On February 28, 2011 at 5:02pm Ruth Thompson wrote:
What a condescending, self-satisfied article! Twenty-somethings who live a gilded Brooklyn-Manhattan existence, with lots and lots of social padding comprising their reality, probably find Whitman "wholesome" and "relaxing" too. Mary Oliver deals with the existential rather than the social -- with the self stripped of cultural padding and protection. That is unfashionable -- indeed, unmentionable -- territory to the young urban literati, to whom, apparently, What We Know is All. An authentic encounter with Oliver's best poems leads to terror, joy, and the question very few want to hear: "And have you changed your life?" Luckily for Gregory, she is unlikely ever to hear it.

On March 5, 2011 at 3:46pm Karen James wrote:
Mary Oliver is one of my favorite poets because she transcends and transports with her descriptions of nature that only nature lovers (east or west) can relate to.
I live on the Monterey Bay in Calif. and I am able to find the stunning, powerful and frightening aspects of nature but also the quiet beauty.

On March 11, 2011 at 4:51pm jessica chielli wrote:
I can't help but sense a tongue in cheek conceit to this critique. I love Mary Oliver, but I think east coast antiquity lulls readers into accepting verse that communes with a tendable nature but lacks the essential, dynamic expression in poetry that the struggle with mudslides, earthquakes and forest fires demands of the west coast poet.
The language of this article is a win for the English language. Whatever the public accepts must be double checked!

On March 31, 2011 at 9:10am Kate wrote:
When I read Mary Oliver's "A Poetry
Handbook: A Prose Guide to
Understanding and Writing Poetry", I
realized how much art and practice lay
behind each "simple" poem of hers. Thank
you for a beautifully written perspective of
her work.

On October 18, 2011 at 3:47am Jeffrey Beebe wrote:
I am also an East Coaster, West Coaster, and briefly in the middle (Wisconsin for three wonderful years, after having started out on Long Island), leaving Western Pennsylvania for the California coast for a number of years, now back in the Mid-Atlantic. A sense of place was always with me, maybe always framed in my mind by the memory of snow drifts against the first home I can remember and by sheets of ice off the shore or the sun on the summer beach, and the moving around the country probably enhanced that need to look around and notice where we are. Mary Oliver's poems remind me of that need. Even if they are artfully constructed, they also seem like natural moments shared and ready to be endured, but also enjoyed. Thank you for pointing out some interesting things about these poems and for stirring up thoughts about places and how people view them.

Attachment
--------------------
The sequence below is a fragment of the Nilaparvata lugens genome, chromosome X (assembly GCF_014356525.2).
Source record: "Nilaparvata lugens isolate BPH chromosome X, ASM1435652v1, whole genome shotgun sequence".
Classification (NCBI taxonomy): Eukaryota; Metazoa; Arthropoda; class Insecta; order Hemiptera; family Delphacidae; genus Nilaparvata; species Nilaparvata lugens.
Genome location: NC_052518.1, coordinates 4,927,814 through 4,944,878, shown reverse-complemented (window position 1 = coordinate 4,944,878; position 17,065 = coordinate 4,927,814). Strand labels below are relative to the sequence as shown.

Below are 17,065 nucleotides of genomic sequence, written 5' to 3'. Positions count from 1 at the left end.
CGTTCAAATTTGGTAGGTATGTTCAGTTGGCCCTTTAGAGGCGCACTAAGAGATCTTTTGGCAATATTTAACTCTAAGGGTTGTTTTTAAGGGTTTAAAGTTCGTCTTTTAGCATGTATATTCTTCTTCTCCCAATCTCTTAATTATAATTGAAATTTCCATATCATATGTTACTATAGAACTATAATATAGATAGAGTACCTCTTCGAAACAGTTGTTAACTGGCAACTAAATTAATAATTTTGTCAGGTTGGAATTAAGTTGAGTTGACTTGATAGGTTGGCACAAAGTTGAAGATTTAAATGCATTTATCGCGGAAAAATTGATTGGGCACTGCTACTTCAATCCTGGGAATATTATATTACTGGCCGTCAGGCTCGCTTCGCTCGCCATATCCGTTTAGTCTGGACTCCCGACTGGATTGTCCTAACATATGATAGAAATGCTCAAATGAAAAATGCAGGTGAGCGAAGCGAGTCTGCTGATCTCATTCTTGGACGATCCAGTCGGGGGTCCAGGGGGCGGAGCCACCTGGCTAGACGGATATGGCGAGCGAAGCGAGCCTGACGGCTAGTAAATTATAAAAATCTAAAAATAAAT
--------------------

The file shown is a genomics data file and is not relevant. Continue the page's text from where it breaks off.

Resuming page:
On August 2, 2012 at 6:57am tinkwelborn wrote:
Very nice essay, Ms. Gregory.

On August 3, 2012 at 4:40pm George wrote:
I loved this commentary, full of insight about nature and its simple,
stunning beauty in New England. I do not know the West, which I
know is my loss. I retired to Cape Cod and discovered the impulse to
write short lyrics about the changing seasons. Thanks for sharing with
me your love of Mary Oliver, whose work I must begin peruse.

On August 7, 2012 at 7:45pm Baltimore Poet wrote:
It is funny that the first comment is "Wonderful," and most of these
comments are from Oliver fans and thankful about the article. The
article is making fun of her (re-read the last three sentences). I agree
with the few posters above that this article is contrived. California, by
itself, has many climates, not one climate. Despite the largeness of
the Redwoods, the Pacific Ocean, Mt. Hood (yes, Oregon is in the
West), one can examine details out there. Likewise, Western New
York State, Pa., and even hiking near the highway in Maryland gives
one a sense of nature, a sense that when darkness falls comfortable
sleep awaits not. Get thyself a bed and heat. Anyway, I enjoyed
Oliver's first book. The (false) knowingness is very typical of today's
literary crowd.

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Biography

Alice Gregory is a freelance writer living in Brooklyn. Her work has appeared in New Yorkn+1, The Boston Globe, Tablet, and NPR.org, among other publications.

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Originally appeared in Poetry magazine.